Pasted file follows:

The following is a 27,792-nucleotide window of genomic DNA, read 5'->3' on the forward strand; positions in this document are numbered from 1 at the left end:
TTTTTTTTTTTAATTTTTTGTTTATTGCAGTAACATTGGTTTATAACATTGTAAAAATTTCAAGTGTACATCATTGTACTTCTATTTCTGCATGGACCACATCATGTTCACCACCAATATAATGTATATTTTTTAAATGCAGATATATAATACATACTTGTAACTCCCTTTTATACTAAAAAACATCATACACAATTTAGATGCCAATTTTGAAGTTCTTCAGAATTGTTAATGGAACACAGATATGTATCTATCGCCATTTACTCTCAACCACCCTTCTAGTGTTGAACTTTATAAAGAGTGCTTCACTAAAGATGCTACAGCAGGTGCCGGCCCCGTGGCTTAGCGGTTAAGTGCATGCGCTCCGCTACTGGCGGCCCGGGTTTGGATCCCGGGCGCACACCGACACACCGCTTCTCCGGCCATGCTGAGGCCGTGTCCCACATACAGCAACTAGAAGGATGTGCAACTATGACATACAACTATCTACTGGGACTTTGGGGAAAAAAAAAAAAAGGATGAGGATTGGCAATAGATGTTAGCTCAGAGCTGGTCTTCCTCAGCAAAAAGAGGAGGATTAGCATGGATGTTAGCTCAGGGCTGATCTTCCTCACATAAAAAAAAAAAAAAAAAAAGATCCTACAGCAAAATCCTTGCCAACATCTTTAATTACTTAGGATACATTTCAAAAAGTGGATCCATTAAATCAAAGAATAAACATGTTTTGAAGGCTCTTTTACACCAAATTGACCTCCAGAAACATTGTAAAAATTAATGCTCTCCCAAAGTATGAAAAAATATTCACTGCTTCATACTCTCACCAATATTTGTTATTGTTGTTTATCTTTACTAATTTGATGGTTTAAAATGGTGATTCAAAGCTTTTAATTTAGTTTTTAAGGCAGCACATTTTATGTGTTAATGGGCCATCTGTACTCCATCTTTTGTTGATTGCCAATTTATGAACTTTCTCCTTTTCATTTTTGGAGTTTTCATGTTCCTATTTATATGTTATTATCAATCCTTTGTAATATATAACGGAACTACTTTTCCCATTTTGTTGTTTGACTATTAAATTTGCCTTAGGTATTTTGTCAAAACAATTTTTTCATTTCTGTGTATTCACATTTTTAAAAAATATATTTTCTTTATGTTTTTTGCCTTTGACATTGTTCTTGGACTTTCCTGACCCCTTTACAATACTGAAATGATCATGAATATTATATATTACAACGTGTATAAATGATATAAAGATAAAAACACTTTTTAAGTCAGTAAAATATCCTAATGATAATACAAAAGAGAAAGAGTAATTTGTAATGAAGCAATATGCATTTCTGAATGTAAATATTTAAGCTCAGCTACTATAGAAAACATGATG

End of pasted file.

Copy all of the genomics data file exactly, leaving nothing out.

The following is a 27,792-nucleotide window of genomic DNA, read 5'->3' on the forward strand; positions in this document are numbered from 1 at the left end:
TTTTTTTTTTTAATTTTTTGTTTATTGCAGTAACATTGGTTTATAACATTGTAAAAATTTCAAGTGTACATCATTGTACTTCTATTTCTGCATGGACCACATCATGTTCACCACCAATATAATGTATATTTTTTAAATGCAGATATATAATACATACTTGTAACTCCCTTTTATACTAAAAAACATCATACACAATTTAGATGCCAATTTTGAAGTTCTTCAGAATTGTTAATGGAACACAGATATGTATCTATCGCCATTTACTCTCAACCACCCTTCTAGTGTTGAACTTTATAAAGAGTGCTTCACTAAAGATGCTACAGCAGGTGCCGGCCCCGTGGCTTAGCGGTTAAGTGCATGCGCTCCGCTACTGGCGGCCCGGGTTTGGATCCCGGGCGCACACCGACACACCGCTTCTCCGGCCATGCTGAGGCCGTGTCCCACATACAGCAACTAGAAGGATGTGCAACTATGACATACAACTATCTACTGGGACTTTGGGGAAAAAAAAAAAAAGGATGAGGATTGGCAATAGATGTTAGCTCAGAGCTGGTCTTCCTCAGCAAAAAGAGGAGGATTAGCATGGATGTTAGCTCAGGGCTGATCTTCCTCACATAAAAAAAAAAAAAAAAAAAGATCCTACAGCAAAATCCTTGCCAACATCTTTAATTACTTAGGATACATTTCAAAAAGTGGATCCATTAAATCAAAGAATAAACATGTTTTGAAGGCTCTTTTACACCAAATTGACCTCCAGAAACATTGTAAAAATTAATGCTCTCCCAAAGTATGAAAAAATATTCACTGCTTCATACTCTCACCAATATTTGTTATTGTTGTTTATCTTTACTAATTTGATGGTTTAAAATGGTGATTCAAAGCTTTTAATTTAGTTTTTAAGGCAGCACATTTTATGTGTTAATGGGCCATCTGTACTCCATCTTTTGTTGATTGCCAATTTATGAACTTTCTCCTTTTCATTTTTGGAGTTTTCATGTTCCTATTTATATGTTATTATCAATCCTTTGTAATATATAACGGAACTACTTTTCCCATTTTGTTGTTTGACTATTAAATTTGCCTTAGGTATTTTGTCAAAACAATTTTTTCATTTCTGTGTATTCACATTTTTAAAAAATATATTTTCTTTATGTTTTTTGCCTTTGACATTGTTCTTGGACTTTCCTGACCCCTTTACAATACTGAAATGATCATGAATATTATATATTACAACGTGTATAAATGATATAAAGATAAAAACACTTTTTAAGTCAGTAAAATATCCTAATGATAATACAAAAGAGAAAGAGTAATTTGTAATGAAGCAATATGCATTTCTGAATGTAAATATTTAAGCTCAGCTACTATAGAAAACATGATG